Any doubt that classical music can be downright thrilling was put to rest last summer, when violinist Gil Shaham and conductor Hugh Wolff came together for an appearance with the Aspen Festival Orchestra. Because of a last-minute conductor replacement, the violin piece – Khachaturian’s Violin Concerto – was an emergency substitution, and Shaham, performing the piece for the first time, ripped into it with joy and intensity. There probably won’t be such behind-the-scenes hi-jinx this time, but Shaham’s latest appearance promises the same sort of fireworks. He is featured in the opening Sunday afternoon Aspen Festival Orchestra concert on June 28, this time with Festival music director David Zinman conducting, and Mozart’s Violin Concerto No. 2. The Music Festival is opening the doors to all local volunteers, as well as holders of the Locals Pass, so expect a breath of fresh energy under the Benedict Tent. Also on the program: Mahler’s Fifth Symphony.
A few years back, when the world looked only partly broken, the Aspen Ideas Festival, with its explorations of government, economics, medicine and the environment, seemed like a nice idea. Mid-2009, it feels like a necessary one, as we are confronted daily with the forces that impact our everyday lives. This year, in discussions, films and performances, the Aspen Institute’s gathering looks at the end of the American era; low-cost, high-consciousness architecture; opportunities created by the economic crisis; our food production machine; the U.S. Constitution; the Middle East; and what Shakespeare would have thought of it all. Among the speakers: Justices Stephen Breyer and Sandra Day O’Connor; Human Genome Project leader Eric Lander; comedian Lewis Black; writer and Aspen Institute president Walter Isaacson; and Attorney General Eric Holder. The think tank churns Monday through Saturday, June 29-July 4.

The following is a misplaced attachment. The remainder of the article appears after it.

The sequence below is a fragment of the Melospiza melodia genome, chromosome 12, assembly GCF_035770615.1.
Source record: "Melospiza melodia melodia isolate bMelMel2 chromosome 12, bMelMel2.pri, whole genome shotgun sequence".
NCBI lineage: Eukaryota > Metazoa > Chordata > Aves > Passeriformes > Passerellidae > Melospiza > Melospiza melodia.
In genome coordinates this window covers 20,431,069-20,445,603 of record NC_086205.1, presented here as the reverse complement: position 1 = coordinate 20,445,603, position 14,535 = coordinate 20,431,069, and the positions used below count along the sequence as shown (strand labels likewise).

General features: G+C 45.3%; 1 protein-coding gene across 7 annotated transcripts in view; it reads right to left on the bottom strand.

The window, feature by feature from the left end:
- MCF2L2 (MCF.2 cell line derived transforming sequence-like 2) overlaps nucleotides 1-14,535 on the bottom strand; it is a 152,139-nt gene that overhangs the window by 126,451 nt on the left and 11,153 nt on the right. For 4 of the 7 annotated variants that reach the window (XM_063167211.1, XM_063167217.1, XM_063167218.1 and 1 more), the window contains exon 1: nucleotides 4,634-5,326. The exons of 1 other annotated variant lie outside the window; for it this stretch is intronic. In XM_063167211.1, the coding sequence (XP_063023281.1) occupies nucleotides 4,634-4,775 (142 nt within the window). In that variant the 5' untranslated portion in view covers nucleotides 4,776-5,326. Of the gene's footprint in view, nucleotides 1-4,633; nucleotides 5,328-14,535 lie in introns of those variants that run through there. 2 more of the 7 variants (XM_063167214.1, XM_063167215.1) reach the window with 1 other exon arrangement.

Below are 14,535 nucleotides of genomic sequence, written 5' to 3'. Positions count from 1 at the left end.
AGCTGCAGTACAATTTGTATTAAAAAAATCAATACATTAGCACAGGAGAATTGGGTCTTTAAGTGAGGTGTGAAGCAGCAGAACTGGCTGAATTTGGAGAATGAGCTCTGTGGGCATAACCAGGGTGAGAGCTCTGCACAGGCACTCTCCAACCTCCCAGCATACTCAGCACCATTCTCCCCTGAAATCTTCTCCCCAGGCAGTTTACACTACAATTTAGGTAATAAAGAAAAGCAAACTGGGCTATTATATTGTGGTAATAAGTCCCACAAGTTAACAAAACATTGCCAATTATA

What these times call for is a big, free, funky outdoor concert. Preferably without a drop of rain. The Snowmass Free Concert Series can’t promise a dry evening, but it will serve up groove group Karl Denson’s Tiny Universe to kick off the Thursday night series at 6:15 p.m. on July 2. Saxophonist Denson should be familiar to Snowmass audiences; he was a most welcome guest musician at the Chili Pepper & Brew Fest earlier this month, sitting in with Leftover Salmon. This time, he arrives with a top-notch sextet, led by a three-piece horn section. Also featured in the series: New Orleans singer-percussionist Cyril Neville (July 9); Tex-Mex band the Iguanas (July 16); Texas roots rockers the Band of Heathens (July 23); old-school soul man Ryan Shaw (July 30); and New Orleans jazz man Trombone Shorty (Aug. 6).
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Lift-Up has helped feed hungry families in the Roaring Fork Valley for 38 years, but experienced in a surge in demand this year because of the coronavirus pandemic. It is making changes to meet the demand and address allegations of incidents of discrimination.